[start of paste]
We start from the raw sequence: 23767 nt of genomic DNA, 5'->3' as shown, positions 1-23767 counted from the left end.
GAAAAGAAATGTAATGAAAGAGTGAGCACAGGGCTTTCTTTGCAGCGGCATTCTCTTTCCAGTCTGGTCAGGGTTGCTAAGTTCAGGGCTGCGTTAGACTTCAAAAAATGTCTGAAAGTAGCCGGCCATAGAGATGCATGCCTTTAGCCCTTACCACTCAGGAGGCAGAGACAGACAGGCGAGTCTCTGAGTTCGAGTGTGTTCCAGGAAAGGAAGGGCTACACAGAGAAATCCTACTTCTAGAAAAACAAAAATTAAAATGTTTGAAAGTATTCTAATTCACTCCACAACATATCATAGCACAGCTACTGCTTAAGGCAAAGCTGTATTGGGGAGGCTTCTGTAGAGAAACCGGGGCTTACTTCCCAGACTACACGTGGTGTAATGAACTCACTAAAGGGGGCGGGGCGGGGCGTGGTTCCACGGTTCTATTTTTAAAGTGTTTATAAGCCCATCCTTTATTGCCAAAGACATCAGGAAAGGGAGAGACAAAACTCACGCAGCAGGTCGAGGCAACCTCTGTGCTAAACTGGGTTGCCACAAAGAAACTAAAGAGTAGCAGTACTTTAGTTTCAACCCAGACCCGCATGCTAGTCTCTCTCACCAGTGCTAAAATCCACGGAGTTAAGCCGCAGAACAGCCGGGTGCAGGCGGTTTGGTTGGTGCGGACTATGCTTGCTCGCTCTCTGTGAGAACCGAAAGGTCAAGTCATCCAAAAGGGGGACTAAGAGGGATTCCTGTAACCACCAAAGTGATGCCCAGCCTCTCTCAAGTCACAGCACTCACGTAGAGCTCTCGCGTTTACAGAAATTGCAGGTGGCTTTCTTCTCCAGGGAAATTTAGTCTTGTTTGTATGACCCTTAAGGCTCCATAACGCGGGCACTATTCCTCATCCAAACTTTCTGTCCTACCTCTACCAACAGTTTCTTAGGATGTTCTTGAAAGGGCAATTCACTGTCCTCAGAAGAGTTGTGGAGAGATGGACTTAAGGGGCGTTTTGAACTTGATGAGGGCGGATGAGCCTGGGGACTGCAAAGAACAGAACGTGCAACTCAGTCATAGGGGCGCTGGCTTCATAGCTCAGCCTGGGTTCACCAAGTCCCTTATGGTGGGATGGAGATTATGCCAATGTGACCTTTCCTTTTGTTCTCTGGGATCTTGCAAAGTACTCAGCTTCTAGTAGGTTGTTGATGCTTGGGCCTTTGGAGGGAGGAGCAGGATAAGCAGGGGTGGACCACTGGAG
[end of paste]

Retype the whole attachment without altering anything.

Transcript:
We start from the raw sequence: 23767 nt of genomic DNA, 5'->3' as shown, positions 1-23767 counted from the left end.
GAAAAGAAATGTAATGAAAGAGTGAGCACAGGGCTTTCTTTGCAGCGGCATTCTCTTTCCAGTCTGGTCAGGGTTGCTAAGTTCAGGGCTGCGTTAGACTTCAAAAAATGTCTGAAAGTAGCCGGCCATAGAGATGCATGCCTTTAGCCCTTACCACTCAGGAGGCAGAGACAGACAGGCGAGTCTCTGAGTTCGAGTGTGTTCCAGGAAAGGAAGGGCTACACAGAGAAATCCTACTTCTAGAAAAACAAAAATTAAAATGTTTGAAAGTATTCTAATTCACTCCACAACATATCATAGCACAGCTACTGCTTAAGGCAAAGCTGTATTGGGGAGGCTTCTGTAGAGAAACCGGGGCTTACTTCCCAGACTACACGTGGTGTAATGAACTCACTAAAGGGGGCGGGGCGGGGCGTGGTTCCACGGTTCTATTTTTAAAGTGTTTATAAGCCCATCCTTTATTGCCAAAGACATCAGGAAAGGGAGAGACAAAACTCACGCAGCAGGTCGAGGCAACCTCTGTGCTAAACTGGGTTGCCACAAAGAAACTAAAGAGTAGCAGTACTTTAGTTTCAACCCAGACCCGCATGCTAGTCTCTCTCACCAGTGCTAAAATCCACGGAGTTAAGCCGCAGAACAGCCGGGTGCAGGCGGTTTGGTTGGTGCGGACTATGCTTGCTCGCTCTCTGTGAGAACCGAAAGGTCAAGTCATCCAAAAGGGGGACTAAGAGGGATTCCTGTAACCACCAAAGTGATGCCCAGCCTCTCTCAAGTCACAGCACTCACGTAGAGCTCTCGCGTTTACAGAAATTGCAGGTGGCTTTCTTCTCCAGGGAAATTTAGTCTTGTTTGTATGACCCTTAAGGCTCCATAACGCGGGCACTATTCCTCATCCAAACTTTCTGTCCTACCTCTACCAACAGTTTCTTAGGATGTTCTTGAAAGGGCAATTCACTGTCCTCAGAAGAGTTGTGGAGAGATGGACTTAAGGGGCGTTTTGAACTTGATGAGGGCGGATGAGCCTGGGGACTGCAAAGAACAGAACGTGCAACTCAGTCATAGGGGCGCTGGCTTCATAGCTCAGCCTGGGTTCACCAAGTCCCTTATGGTGGGATGGAGATTATGCCAATGTGACCTTTCCTTTTGTTCTCTGGGATCTTGCAAAGTACTCAGCTTCTAGTAGGTTGTTGATGCTTGGGCCTTTGGAGGGAGGAGCAGGATAAGCAGGGGTGGACCACTGGAG